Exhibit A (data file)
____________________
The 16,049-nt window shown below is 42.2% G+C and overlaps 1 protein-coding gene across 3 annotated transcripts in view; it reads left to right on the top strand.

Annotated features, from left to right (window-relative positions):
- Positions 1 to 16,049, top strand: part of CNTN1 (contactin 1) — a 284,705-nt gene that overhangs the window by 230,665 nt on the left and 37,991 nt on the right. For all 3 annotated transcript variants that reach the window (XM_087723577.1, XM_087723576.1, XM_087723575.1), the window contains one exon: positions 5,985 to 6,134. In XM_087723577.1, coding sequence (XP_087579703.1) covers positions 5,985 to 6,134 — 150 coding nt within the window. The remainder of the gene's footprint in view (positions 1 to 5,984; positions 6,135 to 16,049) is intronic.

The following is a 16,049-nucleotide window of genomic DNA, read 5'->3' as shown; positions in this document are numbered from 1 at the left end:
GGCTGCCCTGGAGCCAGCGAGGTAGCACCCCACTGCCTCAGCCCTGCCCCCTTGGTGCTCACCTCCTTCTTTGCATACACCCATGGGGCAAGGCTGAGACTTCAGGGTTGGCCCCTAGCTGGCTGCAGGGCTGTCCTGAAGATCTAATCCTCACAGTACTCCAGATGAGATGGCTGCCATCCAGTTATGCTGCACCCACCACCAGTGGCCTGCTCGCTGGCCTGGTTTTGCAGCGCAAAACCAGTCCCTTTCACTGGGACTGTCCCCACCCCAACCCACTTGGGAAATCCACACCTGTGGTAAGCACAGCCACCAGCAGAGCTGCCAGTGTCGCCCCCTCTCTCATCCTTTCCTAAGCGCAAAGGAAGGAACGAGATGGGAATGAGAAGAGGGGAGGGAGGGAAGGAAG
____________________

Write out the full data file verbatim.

The 16,049-nt window shown below is 42.2% G+C and overlaps 1 protein-coding gene across 3 annotated transcripts in view; it reads left to right on the top strand.

Annotated features, from left to right (window-relative positions):
- Positions 1 to 16,049, top strand: part of CNTN1 (contactin 1) — a 284,705-nt gene that overhangs the window by 230,665 nt on the left and 37,991 nt on the right. For all 3 annotated transcript variants that reach the window (XM_087723577.1, XM_087723576.1, XM_087723575.1), the window contains one exon: positions 5,985 to 6,134. In XM_087723577.1, coding sequence (XP_087579703.1) covers positions 5,985 to 6,134 — 150 coding nt within the window. The remainder of the gene's footprint in view (positions 1 to 5,984; positions 6,135 to 16,049) is intronic.

The following is a 16,049-nucleotide window of genomic DNA, read 5'->3' as shown; positions in this document are numbered from 1 at the left end:
GGCTGCCCTGGAGCCAGCGAGGTAGCACCCCACTGCCTCAGCCCTGCCCCCTTGGTGCTCACCTCCTTCTTTGCATACACCCATGGGGCAAGGCTGAGACTTCAGGGTTGGCCCCTAGCTGGCTGCAGGGCTGTCCTGAAGATCTAATCCTCACAGTACTCCAGATGAGATGGCTGCCATCCAGTTATGCTGCACCCACCACCAGTGGCCTGCTCGCTGGCCTGGTTTTGCAGCGCAAAACCAGTCCCTTTCACTGGGACTGTCCCCACCCCAACCCACTTGGGAAATCCACACCTGTGGTAAGCACAGCCACCAGCAGAGCTGCCAGTGTCGCCCCCTCTCTCATCCTTTCCTAAGCGCAAAGGAAGGAACGAGATGGGAATGAGAAGAGGGGAGGGAGGGAAGGAAG